One of them will get here soon.
A floorboard creaked near the half-open door to the back room.
Not soon enough.
A shadow fell over the doorframe. The arms of the shadow held something shaped like a small rifle – the tranquilizer gun. He knew she was here. He just didn’t know that she had heard him.
Time to shift. The process wasn’t as easy for her as it was for her brothers. That was why in a few weeks her parents were sending her off to some stupid school in the mountains for loser late-blooming shifters. But she had successfully shifted three times before, after long periods of meditation and concentration. She needed to find that place inside her that linked to Othersphere and follow it through.
It was difficult to do even in quiet moments, but here, now, with a hunter who though she was the personification of evil about to shoot her full of silver-laced tranq? How the hell was she supposed to do that?
The shadow carrying the gun leaned forward. Nervous sweat trickled down November’s back, her heart bumping so loud and fast inside her chest, she felt sure he could hear it. Frantically, she plunged her mind down inside herself, looking for that core of power, that vague shiny spot that linked her to shadow, to Othersphere, to her rat form, and to safety.
But she couldn’t take her eyes off the door. A square head of close-cropped brown hair appeared around the edge of it, followed by furrowed eyebrows, cruel blue eyes, and the tip of a tranquilizer gun.
The eyes locked on her, and then they smiled. He raised the tip of his gun.
Fear came at her the way the ocean rushes toward a diver leaping from a cliff. Except the thing coming for her was also kind of like a window, vaguely shiny and smelling of gummi bears.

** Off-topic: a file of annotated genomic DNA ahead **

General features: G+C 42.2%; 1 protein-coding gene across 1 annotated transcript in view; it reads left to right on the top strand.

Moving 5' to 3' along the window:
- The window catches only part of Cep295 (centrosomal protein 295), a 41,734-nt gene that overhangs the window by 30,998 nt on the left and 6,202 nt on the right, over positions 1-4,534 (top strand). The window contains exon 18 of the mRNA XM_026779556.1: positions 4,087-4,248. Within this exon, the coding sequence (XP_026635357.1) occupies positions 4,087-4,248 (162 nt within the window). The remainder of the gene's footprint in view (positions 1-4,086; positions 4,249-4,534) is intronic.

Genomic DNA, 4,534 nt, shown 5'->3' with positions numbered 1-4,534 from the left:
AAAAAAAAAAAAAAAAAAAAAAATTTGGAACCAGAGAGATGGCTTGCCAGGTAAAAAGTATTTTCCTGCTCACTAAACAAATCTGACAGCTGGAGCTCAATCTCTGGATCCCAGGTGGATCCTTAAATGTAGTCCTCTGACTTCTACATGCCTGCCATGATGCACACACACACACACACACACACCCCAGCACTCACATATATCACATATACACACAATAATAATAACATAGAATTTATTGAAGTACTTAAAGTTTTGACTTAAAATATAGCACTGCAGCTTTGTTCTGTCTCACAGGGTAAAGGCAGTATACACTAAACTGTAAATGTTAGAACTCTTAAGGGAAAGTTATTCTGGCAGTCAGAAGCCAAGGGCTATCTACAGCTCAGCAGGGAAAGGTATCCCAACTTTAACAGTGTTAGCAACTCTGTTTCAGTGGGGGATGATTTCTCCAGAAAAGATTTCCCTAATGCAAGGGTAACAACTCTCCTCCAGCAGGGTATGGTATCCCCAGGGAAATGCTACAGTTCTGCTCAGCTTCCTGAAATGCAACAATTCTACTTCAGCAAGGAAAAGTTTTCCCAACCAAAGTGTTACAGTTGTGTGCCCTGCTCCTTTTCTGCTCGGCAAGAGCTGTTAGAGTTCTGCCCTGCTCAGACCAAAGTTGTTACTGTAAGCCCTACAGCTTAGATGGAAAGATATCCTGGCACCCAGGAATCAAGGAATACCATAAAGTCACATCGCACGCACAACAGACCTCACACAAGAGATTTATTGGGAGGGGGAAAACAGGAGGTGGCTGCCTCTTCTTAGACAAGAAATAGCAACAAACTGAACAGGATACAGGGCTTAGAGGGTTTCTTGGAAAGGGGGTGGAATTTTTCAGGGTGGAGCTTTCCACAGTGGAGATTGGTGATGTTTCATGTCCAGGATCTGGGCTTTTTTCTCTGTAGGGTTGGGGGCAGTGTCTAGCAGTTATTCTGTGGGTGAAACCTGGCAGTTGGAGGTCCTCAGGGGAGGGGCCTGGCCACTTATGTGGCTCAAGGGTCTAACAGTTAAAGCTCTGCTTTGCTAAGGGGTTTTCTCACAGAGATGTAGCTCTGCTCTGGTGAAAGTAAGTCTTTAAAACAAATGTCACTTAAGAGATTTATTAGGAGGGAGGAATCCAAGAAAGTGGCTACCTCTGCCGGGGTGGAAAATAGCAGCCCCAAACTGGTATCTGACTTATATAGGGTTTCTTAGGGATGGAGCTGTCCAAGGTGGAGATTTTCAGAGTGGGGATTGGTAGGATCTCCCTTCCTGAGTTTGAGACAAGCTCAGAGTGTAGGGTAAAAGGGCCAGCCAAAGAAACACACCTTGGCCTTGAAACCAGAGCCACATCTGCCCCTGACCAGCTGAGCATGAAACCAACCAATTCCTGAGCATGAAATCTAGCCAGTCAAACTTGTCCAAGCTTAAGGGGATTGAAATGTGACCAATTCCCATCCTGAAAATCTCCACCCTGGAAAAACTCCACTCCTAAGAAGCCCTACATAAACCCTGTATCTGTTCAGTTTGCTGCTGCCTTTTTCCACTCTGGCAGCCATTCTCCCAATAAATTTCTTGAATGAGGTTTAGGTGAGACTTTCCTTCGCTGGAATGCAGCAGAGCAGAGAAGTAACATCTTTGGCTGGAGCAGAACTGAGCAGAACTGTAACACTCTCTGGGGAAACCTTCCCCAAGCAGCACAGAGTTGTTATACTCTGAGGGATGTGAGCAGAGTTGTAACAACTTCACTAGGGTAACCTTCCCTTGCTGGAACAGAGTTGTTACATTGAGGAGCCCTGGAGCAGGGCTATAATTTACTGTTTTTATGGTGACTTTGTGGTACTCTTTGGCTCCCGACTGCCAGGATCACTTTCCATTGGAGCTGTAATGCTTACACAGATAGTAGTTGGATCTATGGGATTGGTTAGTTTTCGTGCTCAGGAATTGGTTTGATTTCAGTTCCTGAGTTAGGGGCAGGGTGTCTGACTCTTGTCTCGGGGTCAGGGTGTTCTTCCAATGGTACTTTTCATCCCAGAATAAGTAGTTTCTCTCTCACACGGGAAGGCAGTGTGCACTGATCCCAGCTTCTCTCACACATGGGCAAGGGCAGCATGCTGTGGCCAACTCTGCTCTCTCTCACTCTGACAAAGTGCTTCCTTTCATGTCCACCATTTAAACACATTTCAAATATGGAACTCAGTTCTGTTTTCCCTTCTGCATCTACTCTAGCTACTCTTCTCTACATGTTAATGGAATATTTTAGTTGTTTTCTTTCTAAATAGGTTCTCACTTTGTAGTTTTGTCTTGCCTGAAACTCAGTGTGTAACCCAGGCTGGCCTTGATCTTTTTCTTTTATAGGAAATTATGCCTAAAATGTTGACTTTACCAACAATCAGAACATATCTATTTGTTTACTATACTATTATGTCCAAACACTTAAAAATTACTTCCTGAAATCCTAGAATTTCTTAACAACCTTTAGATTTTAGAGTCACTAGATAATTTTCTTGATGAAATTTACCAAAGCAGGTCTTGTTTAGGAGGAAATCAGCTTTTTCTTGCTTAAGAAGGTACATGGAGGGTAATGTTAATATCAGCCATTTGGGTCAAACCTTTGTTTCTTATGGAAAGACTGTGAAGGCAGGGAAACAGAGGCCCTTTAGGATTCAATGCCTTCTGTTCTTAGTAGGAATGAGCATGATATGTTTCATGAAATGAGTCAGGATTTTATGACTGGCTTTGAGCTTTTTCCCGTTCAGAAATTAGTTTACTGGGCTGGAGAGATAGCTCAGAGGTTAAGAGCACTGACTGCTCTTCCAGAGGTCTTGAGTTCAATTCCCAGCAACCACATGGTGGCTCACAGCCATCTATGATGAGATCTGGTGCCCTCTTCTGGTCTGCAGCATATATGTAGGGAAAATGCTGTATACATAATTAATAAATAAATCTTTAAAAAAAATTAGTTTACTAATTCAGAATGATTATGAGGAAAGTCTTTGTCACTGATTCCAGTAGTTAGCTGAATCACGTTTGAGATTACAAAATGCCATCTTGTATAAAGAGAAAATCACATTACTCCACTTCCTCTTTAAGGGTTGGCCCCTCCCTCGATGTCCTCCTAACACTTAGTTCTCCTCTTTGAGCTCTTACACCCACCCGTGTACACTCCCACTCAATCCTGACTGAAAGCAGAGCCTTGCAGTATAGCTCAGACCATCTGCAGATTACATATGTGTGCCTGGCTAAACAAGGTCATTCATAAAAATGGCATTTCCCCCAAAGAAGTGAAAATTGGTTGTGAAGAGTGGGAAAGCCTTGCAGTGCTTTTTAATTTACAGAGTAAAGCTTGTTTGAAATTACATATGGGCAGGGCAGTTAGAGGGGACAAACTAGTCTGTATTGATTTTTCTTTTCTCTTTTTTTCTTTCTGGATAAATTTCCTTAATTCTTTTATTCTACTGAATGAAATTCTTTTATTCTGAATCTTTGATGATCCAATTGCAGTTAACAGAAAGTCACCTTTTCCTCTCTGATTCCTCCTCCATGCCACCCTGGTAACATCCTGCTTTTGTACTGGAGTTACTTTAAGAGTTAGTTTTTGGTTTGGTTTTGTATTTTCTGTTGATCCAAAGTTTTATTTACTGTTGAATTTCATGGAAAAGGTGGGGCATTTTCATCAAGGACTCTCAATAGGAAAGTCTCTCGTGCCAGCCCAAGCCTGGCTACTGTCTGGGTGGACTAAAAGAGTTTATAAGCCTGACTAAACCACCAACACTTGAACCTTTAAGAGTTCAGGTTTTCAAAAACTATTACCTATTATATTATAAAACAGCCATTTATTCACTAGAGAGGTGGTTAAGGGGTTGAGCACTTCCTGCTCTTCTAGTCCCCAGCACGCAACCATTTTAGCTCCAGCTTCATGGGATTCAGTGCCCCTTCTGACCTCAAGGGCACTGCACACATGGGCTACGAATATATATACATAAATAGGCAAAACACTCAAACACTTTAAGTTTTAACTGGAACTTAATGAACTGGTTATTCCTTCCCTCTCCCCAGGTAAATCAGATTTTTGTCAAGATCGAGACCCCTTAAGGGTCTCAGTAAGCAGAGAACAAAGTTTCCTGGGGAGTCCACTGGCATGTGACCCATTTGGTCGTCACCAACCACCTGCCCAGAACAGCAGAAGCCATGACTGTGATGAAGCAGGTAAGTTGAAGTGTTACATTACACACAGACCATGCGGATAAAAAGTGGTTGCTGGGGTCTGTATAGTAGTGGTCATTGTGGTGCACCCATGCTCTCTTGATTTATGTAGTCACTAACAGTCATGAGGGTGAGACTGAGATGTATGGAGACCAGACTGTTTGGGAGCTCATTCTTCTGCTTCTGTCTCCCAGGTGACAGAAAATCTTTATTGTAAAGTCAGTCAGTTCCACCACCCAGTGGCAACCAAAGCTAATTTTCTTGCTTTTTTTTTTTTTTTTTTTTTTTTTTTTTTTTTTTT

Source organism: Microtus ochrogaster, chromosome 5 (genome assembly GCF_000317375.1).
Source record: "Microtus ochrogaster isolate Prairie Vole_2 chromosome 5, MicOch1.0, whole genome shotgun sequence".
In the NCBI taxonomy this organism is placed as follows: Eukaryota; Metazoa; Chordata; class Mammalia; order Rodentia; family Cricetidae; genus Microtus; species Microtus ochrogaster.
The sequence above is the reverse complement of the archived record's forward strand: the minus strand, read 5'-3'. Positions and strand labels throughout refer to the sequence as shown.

Othersphere. For the first time, she realized that, for her, it smelled like candy. November loved candy.
She dove in.
The objurer squeezed the trigger of his tranquilizer gun as the air around her warped like a desert mirage. The dart flew right for November’s throat.
Or where her throat had been. November the girl had vanished. The dart pierced the back of her magenta “Anderson’s Pawn and Loan” t-shirt instead, flying another two feet to imbed itself in the wall, the shirt hanging down like a bright flag on a windless day.
The rest of what she’d been wearing – the demi-bra, the skinny black jeans, lacy white underwear, and the gray socks with pink hearts on them, fell in a puddle on top of her short boots.
The man’s blue eyes widened, staring down at the pile of clothes. “Filthy shifter,” he said. “Where are you?”
A lump under the black jeans moved. The man lowered his gun, aiming, as long, curved whiskers poked out. He fired. But the dart smacked into the floor as a pod-shaped brown form with a long pink tail darted away.
“A disgusting rat!” he said, following her movements with his gun. “So there’s a whole family of you running a business. Just as we suspected.”